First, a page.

The Pennsylvania Turnpike Commission (PTC) announced March 6 that it will continue pursuing a potential conversion to a cashless, all-electronic toll (AET) collection system due to the numerous advantages the system could offer motorists and the agency, including enhanced safety, a cleaner environment, improved customer convenience and operational efficiencies.
The PTC issued an AET Feasibility Report that is available for review at www.paturnpike.com/aet. The report includes the results of a year-long effort to outline the potential effects conversion to AET would have on Pa. Turnpike customers, operations and stakeholders.
The PTC determined, based on assumptions contained in the report, that conversion to AET is feasible from both a financial and physical perspective under certain conditions. The report also outlines a series of benchmarks that would have to be met before the PTC can make a final decision on conversion to AET. Under any set of circumstances, a conversion would take at least five years, according to the report.
“As the report makes clear, we have a lot of work to do before a final decision can be made, but this is an important step forward—one we’re excited to announce and share with our customers,” said Turnpike CEO Roger Nutt. “All-electronic tolling is a significant trend in our industry that a number of other agencies have implemented or are considering, and it is important that we thoroughly study such a possible conversion.”
The PTC also announced that it will soon begin the process of hiring a program-management firm to oversee the next phase of the study and potentially assist the PTC in a future conversion of the Pennsylvania Turnpike to an AET system. Under an all-electronic system, all customers would pay without slowing down or stopping at tollbooths. Motorists would no longer pay cash at tollbooths; tolls would be collected electronically.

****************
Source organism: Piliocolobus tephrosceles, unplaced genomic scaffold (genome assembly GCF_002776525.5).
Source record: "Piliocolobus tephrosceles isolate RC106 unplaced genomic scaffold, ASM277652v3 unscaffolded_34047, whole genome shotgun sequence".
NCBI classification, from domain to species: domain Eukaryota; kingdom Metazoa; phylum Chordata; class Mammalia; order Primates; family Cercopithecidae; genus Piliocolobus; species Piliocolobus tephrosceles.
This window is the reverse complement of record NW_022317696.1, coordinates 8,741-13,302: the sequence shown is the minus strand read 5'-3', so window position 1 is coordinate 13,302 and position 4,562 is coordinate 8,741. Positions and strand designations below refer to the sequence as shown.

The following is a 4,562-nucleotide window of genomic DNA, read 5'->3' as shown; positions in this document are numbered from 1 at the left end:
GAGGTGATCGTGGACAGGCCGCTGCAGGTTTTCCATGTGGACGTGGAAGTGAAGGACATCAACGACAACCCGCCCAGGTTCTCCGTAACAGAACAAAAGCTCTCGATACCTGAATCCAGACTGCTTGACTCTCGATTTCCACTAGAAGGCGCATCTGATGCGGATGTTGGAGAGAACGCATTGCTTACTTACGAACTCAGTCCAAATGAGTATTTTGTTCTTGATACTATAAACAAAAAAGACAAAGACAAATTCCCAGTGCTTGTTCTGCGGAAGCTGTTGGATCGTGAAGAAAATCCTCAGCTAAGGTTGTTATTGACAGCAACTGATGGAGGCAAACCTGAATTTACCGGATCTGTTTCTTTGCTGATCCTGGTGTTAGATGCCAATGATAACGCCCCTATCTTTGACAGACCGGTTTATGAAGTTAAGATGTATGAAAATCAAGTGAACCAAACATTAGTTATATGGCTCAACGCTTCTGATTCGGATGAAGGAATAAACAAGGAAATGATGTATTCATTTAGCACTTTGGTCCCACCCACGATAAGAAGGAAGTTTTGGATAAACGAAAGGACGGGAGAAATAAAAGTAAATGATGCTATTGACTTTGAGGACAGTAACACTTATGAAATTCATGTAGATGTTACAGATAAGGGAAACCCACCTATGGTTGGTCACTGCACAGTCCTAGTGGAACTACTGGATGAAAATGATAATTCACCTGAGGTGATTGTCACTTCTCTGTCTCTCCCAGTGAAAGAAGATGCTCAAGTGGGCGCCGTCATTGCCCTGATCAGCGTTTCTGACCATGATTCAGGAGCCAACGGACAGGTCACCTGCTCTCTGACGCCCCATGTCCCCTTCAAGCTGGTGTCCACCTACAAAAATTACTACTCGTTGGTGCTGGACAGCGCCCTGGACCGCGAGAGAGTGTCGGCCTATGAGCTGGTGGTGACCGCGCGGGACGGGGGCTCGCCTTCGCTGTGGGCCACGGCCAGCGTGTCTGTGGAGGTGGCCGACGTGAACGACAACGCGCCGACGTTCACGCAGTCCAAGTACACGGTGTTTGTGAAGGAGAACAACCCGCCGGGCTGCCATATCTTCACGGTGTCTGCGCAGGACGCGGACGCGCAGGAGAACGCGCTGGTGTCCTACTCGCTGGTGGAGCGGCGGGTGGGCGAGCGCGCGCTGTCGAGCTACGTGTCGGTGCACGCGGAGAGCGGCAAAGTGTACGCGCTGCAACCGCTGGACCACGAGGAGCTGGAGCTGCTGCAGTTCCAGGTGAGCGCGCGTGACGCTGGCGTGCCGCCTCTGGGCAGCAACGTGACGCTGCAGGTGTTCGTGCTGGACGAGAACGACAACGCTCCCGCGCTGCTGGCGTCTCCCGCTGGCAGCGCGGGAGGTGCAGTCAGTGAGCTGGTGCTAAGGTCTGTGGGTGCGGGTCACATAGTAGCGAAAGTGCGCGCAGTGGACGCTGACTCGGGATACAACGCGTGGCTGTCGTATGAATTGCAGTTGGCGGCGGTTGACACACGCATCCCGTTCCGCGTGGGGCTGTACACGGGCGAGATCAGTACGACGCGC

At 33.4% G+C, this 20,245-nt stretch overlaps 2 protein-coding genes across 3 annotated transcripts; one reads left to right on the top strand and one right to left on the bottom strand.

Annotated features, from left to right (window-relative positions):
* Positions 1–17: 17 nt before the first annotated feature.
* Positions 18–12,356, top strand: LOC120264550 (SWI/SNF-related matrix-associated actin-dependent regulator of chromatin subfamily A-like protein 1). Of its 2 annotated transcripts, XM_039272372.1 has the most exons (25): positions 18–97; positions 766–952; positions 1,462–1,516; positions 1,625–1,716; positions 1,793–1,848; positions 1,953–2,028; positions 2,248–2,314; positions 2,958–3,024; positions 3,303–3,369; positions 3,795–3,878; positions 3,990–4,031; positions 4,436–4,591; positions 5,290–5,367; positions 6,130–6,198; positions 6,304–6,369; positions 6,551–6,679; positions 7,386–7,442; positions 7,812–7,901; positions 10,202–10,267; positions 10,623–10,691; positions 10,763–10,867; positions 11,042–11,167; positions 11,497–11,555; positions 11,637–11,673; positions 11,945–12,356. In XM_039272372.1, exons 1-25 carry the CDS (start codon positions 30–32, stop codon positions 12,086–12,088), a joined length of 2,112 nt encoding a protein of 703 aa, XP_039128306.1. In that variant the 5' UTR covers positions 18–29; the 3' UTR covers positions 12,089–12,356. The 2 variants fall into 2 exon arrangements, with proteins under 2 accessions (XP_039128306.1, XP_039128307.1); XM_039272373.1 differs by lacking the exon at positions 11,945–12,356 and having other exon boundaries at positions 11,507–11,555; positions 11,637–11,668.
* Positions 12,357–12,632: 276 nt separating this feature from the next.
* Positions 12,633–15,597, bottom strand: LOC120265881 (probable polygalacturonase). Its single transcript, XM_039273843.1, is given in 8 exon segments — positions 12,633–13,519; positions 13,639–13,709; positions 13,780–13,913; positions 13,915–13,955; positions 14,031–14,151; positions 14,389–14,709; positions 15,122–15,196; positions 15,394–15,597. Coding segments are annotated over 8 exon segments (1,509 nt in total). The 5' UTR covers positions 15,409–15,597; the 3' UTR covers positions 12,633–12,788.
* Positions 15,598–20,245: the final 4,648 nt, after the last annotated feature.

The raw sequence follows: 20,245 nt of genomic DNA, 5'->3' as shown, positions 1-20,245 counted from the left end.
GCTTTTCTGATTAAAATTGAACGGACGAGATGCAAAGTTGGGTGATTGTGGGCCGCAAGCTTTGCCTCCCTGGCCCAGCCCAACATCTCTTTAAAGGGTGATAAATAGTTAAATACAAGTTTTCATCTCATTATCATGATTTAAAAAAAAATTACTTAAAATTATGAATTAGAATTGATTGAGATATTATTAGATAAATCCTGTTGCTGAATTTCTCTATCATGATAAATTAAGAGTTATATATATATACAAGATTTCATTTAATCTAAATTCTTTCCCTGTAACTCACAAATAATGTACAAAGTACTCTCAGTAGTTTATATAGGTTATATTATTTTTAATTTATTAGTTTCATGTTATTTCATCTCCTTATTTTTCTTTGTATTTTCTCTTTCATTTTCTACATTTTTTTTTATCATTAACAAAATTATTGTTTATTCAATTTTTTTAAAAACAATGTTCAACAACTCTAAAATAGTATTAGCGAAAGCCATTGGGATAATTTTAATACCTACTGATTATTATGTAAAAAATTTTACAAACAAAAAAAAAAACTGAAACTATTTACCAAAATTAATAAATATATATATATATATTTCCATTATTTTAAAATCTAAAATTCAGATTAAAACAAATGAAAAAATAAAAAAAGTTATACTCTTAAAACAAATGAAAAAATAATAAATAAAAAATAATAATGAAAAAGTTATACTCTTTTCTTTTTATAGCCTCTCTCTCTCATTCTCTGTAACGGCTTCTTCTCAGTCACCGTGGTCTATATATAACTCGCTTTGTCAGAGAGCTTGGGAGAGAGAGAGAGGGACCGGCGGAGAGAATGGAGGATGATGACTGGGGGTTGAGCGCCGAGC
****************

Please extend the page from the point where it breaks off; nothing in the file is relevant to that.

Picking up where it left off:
If the Turnpike ultimately decides to convert to AET, motorists would still be able to use the system without registering for E-ZPass (nearly two-thirds of Pa. Turnpike travelers currently pay with E-ZPass). The ongoing study will identify optional payment methods for customers. Under any AET system, E-ZPass would continue to be the least expensive option for motorists. Currently, E-ZPass customers pay about 17% less, on average, than those who pay with cash.
AET enhances safety because traffic flows freely across a barrier-free system. Travel time for motorists is reduced. Air pollution is reduced because cars and trucks spend less time idling. And the efficiency of tolling agencies is increased. Because of these benefits, AET has been or is being implemented in several countries and in Texas, Florida, California, Colorado, Illinois, Maryland, Minnesota, New York and North Carolina. These facilities are all at different stages of electronic-toll implementation.
Several tasks contained in the next phase of the Pa. Turnpike’s study will include:
* PTC work force consulting, outreach and engagement;
* Financial analysis;
* Public and legislative outreach efforts;
* Traffic and revenue studies;
* Engineering analysis and design;
* Environmental studies;
* Development of license-plate-based tolling methods (i.e., “video tolling”), fare collection business rules for the AET system and customer service center plans and requirements; and
* All-electronic toll system design.
Some in the state’s trucking industry have endorsed the idea of a cashless toll system because of the benefits it could bring to commercial operators of all sizes.
“Keeping traffic moving at interchanges is important to us in the time-sensitive trucking business, because it helps get that cargo delivered on time,” said Jim Germak, owner of Jagtrux Inc., Marietta, Pa., and incoming chairman of the Pennsylvania Motor Truck Association (PMTA). “Beyond the time savings, shippers could also save on fuel costs with electronic tolling because of reduced idling at the toll plaza, and trucks with E-ZPass would still pay lower rates under any such system, so company owners and accountants should appreciate that.”